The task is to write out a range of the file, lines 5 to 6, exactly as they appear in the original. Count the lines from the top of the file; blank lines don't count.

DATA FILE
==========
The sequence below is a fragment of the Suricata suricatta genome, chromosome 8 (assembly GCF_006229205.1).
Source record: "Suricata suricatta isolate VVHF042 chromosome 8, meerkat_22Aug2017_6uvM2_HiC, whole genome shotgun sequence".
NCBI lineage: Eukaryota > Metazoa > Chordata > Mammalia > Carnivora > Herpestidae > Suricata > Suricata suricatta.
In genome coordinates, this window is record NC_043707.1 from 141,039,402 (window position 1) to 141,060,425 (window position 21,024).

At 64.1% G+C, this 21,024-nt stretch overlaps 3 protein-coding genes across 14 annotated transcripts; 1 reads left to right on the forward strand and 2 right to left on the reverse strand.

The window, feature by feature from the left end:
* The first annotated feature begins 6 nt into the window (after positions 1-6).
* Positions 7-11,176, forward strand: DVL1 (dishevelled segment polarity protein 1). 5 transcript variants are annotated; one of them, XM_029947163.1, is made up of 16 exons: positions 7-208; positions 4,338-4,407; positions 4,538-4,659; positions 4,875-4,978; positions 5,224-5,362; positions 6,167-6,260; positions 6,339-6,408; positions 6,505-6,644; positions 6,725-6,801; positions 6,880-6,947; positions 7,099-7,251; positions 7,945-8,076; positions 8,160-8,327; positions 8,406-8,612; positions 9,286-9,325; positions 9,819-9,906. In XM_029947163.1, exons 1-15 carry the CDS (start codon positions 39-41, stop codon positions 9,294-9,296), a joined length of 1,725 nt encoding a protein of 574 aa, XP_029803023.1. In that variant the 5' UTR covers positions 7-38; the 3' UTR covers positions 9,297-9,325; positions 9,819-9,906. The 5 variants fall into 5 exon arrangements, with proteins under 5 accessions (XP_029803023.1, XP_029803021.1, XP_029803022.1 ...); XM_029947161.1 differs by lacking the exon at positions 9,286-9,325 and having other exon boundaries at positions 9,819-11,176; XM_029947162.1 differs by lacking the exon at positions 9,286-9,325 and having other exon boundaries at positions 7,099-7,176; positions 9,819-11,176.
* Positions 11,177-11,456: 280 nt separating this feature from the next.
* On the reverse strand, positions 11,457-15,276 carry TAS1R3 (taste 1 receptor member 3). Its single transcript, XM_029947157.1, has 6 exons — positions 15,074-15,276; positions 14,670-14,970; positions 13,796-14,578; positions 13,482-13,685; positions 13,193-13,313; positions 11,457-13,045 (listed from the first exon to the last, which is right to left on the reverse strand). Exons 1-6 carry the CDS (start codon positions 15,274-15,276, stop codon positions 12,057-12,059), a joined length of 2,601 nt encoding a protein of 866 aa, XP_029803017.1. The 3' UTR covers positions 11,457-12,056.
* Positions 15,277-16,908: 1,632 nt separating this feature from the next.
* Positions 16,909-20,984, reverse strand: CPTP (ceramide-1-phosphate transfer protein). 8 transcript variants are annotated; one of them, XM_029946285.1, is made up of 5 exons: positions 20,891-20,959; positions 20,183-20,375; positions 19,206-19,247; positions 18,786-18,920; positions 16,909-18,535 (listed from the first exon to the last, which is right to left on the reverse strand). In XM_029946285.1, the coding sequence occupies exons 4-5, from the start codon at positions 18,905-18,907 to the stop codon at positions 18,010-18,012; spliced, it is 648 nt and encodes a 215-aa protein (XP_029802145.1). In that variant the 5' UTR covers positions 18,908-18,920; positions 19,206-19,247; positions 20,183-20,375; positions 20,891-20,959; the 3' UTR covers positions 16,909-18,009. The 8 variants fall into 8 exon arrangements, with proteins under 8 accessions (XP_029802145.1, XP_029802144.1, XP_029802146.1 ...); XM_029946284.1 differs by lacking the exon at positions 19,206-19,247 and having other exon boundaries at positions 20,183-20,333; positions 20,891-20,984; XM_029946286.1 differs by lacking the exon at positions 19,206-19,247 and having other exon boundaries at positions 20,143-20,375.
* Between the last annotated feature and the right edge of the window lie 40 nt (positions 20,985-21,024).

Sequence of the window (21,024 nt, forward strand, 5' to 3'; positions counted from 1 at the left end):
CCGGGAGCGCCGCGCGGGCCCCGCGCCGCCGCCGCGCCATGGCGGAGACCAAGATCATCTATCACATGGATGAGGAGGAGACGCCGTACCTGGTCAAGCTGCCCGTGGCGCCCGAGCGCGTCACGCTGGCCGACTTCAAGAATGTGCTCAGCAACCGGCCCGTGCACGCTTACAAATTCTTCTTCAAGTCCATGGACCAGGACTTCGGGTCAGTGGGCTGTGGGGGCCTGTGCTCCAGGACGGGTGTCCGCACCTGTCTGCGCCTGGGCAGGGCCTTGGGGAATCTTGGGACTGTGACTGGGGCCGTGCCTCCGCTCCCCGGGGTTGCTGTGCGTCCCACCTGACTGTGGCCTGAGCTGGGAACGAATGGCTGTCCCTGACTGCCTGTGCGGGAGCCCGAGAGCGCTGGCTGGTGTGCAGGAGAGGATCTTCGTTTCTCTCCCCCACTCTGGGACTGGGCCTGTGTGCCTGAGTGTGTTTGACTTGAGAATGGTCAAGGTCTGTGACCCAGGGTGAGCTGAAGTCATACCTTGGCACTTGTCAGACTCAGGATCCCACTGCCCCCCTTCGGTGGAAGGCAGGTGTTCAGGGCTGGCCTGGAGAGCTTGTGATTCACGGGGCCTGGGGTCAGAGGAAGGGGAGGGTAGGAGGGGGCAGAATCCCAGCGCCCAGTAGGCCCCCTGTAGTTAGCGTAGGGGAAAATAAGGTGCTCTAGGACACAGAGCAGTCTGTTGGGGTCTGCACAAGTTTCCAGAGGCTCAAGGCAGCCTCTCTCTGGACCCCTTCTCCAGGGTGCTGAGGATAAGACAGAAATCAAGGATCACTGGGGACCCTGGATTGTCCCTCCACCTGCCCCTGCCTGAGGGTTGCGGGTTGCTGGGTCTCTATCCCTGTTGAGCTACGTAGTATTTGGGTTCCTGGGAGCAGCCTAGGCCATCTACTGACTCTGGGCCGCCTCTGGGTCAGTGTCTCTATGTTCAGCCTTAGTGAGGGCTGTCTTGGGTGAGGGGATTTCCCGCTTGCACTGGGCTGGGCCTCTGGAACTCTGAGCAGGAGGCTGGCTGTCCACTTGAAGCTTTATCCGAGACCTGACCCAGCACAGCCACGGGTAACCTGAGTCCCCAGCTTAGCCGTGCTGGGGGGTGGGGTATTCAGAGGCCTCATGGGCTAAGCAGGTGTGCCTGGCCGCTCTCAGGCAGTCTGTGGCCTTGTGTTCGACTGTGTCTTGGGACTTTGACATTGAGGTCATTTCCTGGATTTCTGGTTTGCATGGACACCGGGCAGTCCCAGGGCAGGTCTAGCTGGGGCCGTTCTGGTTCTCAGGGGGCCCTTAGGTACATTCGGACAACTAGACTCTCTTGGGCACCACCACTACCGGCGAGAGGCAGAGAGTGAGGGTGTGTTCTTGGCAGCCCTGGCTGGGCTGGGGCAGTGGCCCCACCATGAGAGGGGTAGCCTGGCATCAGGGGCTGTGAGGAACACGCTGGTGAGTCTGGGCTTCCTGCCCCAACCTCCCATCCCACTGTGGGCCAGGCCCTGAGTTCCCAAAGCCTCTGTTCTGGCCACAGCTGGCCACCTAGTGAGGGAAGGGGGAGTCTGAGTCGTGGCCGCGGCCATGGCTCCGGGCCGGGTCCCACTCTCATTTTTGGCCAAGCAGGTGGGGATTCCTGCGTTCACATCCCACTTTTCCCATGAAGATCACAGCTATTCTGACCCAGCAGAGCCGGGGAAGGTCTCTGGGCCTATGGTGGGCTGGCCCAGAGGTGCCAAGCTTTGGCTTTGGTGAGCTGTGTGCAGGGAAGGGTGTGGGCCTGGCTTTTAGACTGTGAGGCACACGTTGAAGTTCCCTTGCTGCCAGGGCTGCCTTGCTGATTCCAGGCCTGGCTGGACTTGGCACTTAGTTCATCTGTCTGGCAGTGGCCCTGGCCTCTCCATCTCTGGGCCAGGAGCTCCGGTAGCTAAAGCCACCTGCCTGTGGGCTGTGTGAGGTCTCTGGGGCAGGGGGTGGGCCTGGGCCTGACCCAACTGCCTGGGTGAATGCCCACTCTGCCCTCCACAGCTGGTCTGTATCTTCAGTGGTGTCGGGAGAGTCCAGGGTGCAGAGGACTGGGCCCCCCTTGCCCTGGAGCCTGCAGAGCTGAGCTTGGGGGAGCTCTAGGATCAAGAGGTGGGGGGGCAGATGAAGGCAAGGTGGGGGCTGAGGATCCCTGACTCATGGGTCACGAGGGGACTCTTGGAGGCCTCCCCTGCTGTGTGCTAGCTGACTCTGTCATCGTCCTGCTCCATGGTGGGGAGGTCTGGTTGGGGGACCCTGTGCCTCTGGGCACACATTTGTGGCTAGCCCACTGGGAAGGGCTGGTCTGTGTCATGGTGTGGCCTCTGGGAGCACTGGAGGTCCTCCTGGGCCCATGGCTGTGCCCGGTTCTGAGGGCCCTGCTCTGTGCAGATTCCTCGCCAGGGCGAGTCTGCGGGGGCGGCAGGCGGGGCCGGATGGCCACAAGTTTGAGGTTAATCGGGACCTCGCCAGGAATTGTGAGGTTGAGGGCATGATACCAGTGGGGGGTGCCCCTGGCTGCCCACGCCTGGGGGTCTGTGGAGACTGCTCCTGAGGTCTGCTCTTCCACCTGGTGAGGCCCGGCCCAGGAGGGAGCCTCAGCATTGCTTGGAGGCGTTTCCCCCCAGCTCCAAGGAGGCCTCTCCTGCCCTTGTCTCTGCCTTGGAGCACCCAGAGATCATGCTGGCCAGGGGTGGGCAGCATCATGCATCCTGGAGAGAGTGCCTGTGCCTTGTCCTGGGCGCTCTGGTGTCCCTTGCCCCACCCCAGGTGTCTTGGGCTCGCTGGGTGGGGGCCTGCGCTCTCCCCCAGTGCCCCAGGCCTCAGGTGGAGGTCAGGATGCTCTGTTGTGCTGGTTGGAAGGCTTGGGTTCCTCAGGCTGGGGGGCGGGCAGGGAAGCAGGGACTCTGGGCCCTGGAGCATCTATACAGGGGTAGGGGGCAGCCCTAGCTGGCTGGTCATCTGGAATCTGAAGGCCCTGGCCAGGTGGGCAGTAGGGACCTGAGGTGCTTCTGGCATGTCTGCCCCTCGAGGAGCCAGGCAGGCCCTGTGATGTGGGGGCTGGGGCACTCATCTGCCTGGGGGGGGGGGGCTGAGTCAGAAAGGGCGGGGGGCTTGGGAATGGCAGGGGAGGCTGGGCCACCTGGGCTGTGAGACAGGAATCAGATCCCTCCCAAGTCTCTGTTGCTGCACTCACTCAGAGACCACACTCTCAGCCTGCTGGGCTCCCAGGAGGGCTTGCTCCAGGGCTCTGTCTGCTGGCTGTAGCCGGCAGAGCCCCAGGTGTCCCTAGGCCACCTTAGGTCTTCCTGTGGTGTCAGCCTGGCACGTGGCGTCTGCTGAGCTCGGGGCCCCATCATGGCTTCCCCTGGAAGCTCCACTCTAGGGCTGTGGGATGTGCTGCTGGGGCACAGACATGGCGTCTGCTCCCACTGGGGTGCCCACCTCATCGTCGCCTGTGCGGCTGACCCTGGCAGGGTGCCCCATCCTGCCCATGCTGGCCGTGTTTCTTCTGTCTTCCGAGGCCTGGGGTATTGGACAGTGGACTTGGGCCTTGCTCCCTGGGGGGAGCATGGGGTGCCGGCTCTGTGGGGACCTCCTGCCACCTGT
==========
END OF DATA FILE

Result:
At 64.1% G+C, this 21,024-nt stretch overlaps 3 protein-coding genes across 14 annotated transcripts; 1 reads left to right on the forward strand and 2 right to left on the reverse strand.

The window, feature by feature from the left end: